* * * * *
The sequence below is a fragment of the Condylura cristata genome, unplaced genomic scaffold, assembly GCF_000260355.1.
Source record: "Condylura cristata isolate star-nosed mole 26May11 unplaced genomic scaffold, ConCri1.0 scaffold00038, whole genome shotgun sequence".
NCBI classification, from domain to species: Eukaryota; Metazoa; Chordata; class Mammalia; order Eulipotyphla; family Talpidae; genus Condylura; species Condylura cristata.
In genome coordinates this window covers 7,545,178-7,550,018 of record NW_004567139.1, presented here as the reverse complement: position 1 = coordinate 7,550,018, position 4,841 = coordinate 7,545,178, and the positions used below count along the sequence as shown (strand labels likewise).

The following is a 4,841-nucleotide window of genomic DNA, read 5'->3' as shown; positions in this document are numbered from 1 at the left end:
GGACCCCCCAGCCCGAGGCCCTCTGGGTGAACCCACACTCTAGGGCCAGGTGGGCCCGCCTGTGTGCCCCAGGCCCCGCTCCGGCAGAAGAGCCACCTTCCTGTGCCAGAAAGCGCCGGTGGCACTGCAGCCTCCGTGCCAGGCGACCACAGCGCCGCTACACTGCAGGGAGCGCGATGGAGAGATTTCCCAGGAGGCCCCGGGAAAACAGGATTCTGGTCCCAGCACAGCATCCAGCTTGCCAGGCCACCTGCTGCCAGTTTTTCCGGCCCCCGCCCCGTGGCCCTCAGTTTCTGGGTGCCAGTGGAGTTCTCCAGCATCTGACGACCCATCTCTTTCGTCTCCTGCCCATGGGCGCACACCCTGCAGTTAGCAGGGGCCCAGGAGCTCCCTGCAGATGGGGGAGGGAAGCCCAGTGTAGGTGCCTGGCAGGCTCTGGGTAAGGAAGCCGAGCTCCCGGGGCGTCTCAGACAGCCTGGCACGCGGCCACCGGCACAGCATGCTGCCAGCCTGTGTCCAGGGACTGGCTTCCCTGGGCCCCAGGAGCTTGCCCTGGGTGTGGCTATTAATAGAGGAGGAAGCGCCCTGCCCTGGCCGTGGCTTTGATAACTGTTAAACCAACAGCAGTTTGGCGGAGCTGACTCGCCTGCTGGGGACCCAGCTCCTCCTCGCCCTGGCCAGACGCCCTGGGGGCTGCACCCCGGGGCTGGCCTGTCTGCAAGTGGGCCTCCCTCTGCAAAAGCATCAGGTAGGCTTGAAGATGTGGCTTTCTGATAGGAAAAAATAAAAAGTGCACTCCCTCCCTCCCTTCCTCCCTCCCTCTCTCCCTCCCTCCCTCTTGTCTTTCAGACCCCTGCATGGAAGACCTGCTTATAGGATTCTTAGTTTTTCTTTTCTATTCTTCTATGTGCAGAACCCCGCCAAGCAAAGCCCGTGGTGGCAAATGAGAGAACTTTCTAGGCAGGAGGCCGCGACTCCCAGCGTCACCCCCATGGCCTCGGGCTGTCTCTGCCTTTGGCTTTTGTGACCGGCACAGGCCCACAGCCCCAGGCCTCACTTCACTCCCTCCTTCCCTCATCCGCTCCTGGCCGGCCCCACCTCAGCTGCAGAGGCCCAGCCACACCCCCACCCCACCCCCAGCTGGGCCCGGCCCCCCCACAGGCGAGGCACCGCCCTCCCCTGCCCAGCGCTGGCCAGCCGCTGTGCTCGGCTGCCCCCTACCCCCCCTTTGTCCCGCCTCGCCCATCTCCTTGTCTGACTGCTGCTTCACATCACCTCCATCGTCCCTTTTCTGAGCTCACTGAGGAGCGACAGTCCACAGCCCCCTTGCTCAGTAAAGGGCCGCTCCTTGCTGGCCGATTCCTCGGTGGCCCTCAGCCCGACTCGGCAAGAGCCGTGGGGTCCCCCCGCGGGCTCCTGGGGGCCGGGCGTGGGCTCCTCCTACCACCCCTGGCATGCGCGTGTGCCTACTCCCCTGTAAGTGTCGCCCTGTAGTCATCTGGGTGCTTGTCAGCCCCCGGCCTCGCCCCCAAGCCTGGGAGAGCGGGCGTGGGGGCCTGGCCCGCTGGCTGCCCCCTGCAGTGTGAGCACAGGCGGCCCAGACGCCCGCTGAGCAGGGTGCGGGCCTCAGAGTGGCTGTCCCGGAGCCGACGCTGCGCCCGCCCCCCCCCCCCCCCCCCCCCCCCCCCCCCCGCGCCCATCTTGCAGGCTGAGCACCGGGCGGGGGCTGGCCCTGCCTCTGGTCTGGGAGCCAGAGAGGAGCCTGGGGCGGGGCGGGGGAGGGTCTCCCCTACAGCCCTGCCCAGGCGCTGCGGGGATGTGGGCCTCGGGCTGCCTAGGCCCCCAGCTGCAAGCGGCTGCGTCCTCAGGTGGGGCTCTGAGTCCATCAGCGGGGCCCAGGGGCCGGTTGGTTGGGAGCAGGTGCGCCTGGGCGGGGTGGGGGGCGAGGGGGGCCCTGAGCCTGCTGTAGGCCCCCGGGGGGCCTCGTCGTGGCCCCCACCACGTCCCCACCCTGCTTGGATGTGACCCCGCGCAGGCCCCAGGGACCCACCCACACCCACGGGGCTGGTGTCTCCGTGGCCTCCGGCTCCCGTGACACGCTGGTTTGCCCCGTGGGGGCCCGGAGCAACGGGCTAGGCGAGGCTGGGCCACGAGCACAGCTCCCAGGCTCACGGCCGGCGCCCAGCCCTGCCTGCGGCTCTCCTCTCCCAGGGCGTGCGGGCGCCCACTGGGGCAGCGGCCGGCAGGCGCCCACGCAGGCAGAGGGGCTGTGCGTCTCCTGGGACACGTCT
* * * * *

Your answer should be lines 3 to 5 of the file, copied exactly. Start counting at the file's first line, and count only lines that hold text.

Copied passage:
NCBI classification, from domain to species: Eukaryota; Metazoa; Chordata; class Mammalia; order Eulipotyphla; family Talpidae; genus Condylura; species Condylura cristata.
In genome coordinates this window covers 7,545,178-7,550,018 of record NW_004567139.1, presented here as the reverse complement: position 1 = coordinate 7,550,018, position 4,841 = coordinate 7,545,178, and the positions used below count along the sequence as shown (strand labels likewise).

The following is a 4,841-nucleotide window of genomic DNA, read 5'->3' as shown; positions in this document are numbered from 1 at the left end: